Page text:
Terminator Salvation Blu-ray Review
The film may have many flaws, but the same cannot be said of the immaculate transfer that is presented on this disc. The image is presented in the by now standard 1080p and is in the theatrically correct 2.40:1 ratio.
The first thing that should be stated here is that this transfer is deliberately drained of colour. This is a directorial decision to better portray the post apocalyptic world. Therefore, if you are aiming to show off the amazing depth of colour that blu-ray is capable of then you will want to look elsewhere. However, the muted, dark palette used is the kind of picture that a high definition transfer can truly bring to life and this disc truly does this.
The level of detail displayed here is revelatory, particularly in the dark subterranean scenes. Facial details are picked out beautifully, as are the weapons, the Cyberdine creations, and the half-destroyed buildings. Indeed, the one saving grace of this film is the level of detail that has gone into the creation of the future world and the transfer does a beautiful job of bringing it to life.
The source, as one would expect, is pristine and black levels are deep and intense. Overall, in the week where Star Trek has wowed with its brilliance, what is offered on this disc in terms of picture quality is just as good. Terminator : Salvation easily offers one of the best transfers of the year.
Whereas the sound quality in my opinion is not quite the match of the video, the DTS HD MA 5.1 soundtrack presented here is certainly a fine example. It is merely let down by far too much bombast in the volume.
From the very beginning of the film, dialogue is clear and precise, whether it be a whispered piece from one character to another, or a full-on shout against the background of a gigantic machine's attack. The dialogue is well anchored to the front and is well realised.
This preciseness is mirrored throughout the rest of the mix which is spacious and clearly defined, presenting good use of the front stereo separation and well anchored sounds in the rear of the sound field. Whether they be small ambient sounds, or loud explosions everything is well mixed, precise, and placed accurately within the 5.1 field.
Where I have a problem is in the sheer volume of the track, and the overbearing bass. When a mix is this well done, it is quite simply not necessary to overbear the viewer with excessive volume - but I had to dial my volume down 10db on what I am used to. This mix is that loud. This is a great shame because it is completely unnecessary.
The other great shame about this mix is the overbearing LFE. Again, it spoils the great work on the sound design to make the LFE so booming, so prevalent. Dial down the volume, turn down the sub and you have a fantastic mix - but it is a shame that the viewer has to do this.
The most eye catching extra on show here is the Maximum Movie Mode which features a PiP track presented by McG. This is certainly a most interesting example of the use that can be made of this type of feature, and if you are a fan of the movie you are likely to get a lot out of this. McG proves himself to be a surprisingly entertaining guide, and a lot of interesting information is imparted.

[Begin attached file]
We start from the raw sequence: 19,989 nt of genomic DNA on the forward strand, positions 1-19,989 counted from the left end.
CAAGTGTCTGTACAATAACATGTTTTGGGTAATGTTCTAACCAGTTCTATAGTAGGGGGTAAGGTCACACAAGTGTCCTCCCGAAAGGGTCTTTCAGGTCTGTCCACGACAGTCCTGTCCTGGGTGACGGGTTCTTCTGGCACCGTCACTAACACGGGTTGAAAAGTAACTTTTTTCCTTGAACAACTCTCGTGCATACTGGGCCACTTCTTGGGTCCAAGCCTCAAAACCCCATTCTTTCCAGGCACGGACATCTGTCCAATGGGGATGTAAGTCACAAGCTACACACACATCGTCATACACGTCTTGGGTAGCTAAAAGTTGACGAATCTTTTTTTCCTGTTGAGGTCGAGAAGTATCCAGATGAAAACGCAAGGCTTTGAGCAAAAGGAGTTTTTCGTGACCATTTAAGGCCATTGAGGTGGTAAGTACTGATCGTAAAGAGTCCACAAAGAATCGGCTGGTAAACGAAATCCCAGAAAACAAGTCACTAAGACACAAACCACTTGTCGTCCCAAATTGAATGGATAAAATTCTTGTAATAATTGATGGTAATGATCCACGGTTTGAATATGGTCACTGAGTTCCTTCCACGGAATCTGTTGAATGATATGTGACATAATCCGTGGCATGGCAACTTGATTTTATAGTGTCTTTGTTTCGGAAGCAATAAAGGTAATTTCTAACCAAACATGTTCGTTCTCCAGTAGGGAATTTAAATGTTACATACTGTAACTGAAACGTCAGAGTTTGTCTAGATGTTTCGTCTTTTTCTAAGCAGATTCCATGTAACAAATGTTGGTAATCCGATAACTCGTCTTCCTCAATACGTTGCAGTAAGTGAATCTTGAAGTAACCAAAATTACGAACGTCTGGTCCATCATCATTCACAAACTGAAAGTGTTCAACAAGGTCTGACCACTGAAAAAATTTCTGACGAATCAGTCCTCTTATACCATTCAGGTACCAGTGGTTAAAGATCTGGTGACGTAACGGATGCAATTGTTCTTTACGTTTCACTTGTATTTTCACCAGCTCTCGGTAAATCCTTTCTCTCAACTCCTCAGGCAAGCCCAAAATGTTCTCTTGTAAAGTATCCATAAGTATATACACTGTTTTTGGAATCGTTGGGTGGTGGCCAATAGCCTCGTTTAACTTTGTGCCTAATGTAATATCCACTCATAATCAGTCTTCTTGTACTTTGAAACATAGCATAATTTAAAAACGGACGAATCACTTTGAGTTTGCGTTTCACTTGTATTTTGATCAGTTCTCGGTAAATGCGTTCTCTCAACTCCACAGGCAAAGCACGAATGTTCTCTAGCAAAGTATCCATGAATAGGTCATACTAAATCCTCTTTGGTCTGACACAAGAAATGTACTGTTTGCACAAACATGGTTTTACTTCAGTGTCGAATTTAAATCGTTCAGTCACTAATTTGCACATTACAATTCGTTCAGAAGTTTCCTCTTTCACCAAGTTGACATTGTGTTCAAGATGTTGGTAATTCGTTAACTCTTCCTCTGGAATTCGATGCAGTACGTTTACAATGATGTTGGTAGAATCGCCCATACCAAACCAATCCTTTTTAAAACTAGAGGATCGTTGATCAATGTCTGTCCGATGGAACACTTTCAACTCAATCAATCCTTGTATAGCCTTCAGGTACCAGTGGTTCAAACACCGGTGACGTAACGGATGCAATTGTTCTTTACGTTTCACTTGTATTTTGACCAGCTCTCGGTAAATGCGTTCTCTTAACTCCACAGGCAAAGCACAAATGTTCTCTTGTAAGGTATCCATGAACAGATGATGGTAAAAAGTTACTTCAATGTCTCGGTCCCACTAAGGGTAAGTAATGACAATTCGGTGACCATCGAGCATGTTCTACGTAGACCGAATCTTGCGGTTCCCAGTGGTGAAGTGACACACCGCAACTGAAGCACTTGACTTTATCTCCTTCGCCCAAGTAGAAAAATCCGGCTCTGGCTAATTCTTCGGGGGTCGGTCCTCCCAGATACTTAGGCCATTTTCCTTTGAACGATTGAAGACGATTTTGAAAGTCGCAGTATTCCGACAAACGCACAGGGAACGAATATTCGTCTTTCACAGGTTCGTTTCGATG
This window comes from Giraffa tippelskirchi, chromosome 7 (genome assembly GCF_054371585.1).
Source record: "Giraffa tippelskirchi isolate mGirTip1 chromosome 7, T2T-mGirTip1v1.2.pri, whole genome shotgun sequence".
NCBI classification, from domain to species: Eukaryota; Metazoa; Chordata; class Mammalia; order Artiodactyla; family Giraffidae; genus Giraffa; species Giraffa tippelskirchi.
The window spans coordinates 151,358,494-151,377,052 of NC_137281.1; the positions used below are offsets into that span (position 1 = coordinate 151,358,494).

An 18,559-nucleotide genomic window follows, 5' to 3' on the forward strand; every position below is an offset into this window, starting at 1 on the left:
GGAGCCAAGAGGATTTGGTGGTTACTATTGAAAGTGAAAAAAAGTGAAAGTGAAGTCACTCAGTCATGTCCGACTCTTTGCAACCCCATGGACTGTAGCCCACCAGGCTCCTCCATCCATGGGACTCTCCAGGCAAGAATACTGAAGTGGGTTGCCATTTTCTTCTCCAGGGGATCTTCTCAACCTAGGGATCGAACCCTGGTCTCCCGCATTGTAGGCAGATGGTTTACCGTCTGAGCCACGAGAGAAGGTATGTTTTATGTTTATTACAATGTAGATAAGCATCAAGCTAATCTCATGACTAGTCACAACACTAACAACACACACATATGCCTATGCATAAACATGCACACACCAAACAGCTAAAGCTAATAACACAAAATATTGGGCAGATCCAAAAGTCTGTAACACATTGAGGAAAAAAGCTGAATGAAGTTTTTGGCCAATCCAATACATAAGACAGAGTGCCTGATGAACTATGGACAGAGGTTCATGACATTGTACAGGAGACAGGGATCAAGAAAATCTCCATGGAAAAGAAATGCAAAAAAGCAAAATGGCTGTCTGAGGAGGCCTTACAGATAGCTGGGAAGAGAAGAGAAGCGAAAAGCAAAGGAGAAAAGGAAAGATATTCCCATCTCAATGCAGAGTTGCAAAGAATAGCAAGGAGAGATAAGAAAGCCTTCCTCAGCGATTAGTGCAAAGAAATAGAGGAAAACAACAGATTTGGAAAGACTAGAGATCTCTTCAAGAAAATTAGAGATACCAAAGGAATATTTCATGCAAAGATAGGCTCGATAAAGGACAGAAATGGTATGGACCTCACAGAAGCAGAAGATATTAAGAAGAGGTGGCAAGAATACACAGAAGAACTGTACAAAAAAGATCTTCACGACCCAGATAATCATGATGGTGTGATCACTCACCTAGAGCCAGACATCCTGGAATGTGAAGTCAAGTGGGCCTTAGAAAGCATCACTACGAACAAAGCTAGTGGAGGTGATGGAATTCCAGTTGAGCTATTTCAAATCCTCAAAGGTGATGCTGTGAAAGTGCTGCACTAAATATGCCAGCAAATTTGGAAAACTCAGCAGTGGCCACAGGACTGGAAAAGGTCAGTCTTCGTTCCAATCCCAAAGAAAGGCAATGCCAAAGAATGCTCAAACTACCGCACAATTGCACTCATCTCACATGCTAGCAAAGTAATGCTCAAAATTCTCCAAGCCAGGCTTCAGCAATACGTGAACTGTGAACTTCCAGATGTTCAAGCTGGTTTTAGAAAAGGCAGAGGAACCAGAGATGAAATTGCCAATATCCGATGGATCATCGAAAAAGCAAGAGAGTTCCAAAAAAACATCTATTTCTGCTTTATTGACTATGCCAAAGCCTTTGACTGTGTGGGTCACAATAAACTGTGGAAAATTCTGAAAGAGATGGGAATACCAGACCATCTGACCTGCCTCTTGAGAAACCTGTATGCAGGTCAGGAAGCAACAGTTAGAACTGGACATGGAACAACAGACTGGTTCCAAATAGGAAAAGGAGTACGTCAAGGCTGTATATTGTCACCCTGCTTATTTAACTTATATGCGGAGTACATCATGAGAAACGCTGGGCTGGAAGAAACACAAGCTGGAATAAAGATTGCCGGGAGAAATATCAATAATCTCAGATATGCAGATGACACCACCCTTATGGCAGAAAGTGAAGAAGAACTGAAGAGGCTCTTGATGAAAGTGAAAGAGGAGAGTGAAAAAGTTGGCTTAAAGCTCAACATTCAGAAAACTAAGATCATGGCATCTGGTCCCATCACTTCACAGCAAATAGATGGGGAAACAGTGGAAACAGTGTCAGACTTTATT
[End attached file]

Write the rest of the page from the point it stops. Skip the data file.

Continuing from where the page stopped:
We are then presented with a featurette Re-Forging The Future. Again this is surprisingly free of fluff, giving us an interesting on-set tour. The Moto-Terminator is a bit of an advert for Ducatti who apparently helped design the aforementioned two-wheeled terminators. I am afraid I found these creations rather silly, so this featurette did very little for me.
Finally, we have a series of brief featurettes on other aspects of the production, including a brief look on how they brought back Schwarzenegger.
I hated Terminator : Salvation. It completely lacks any kind of emotional core and commits the cardinal sin of being so full of action that the set pieces actually become boring. If the franchise had to be continued (and I am not convinced that it did) then the war against the machines was certainly the part of the franchise that was ripe for exploration. The film realises this world well, and certainly does justice to the kind of post-apocalyptic landscape that Cyberdine would have created, but the wooden acting, and leaden direction sadly means that the film dies on its feet.
If you do enjoy the film, though, then you are certainly going to get your money's worth from this disc. The picture is quite simply outstanding, presenting the director's vision with a level of clarity and detail that ranks amongst the best of the year. The soundtrack is also well presented, although you may find yourself having to dial down the bass and volume to get the best out of it. The extras package is solid if not spectacular and certainly provides some decent extra content for the fan to explore.
Unfortunately, if you have not seen the film before, I really cannot recommend this as a blind purchase. If you really must see this continuation of the franchise, then I can most certainly advise this as a rental rather than a blind purchase. The film is just too weak to take an uninformed punt on.
Suggested retail price when reviewed: £24.99
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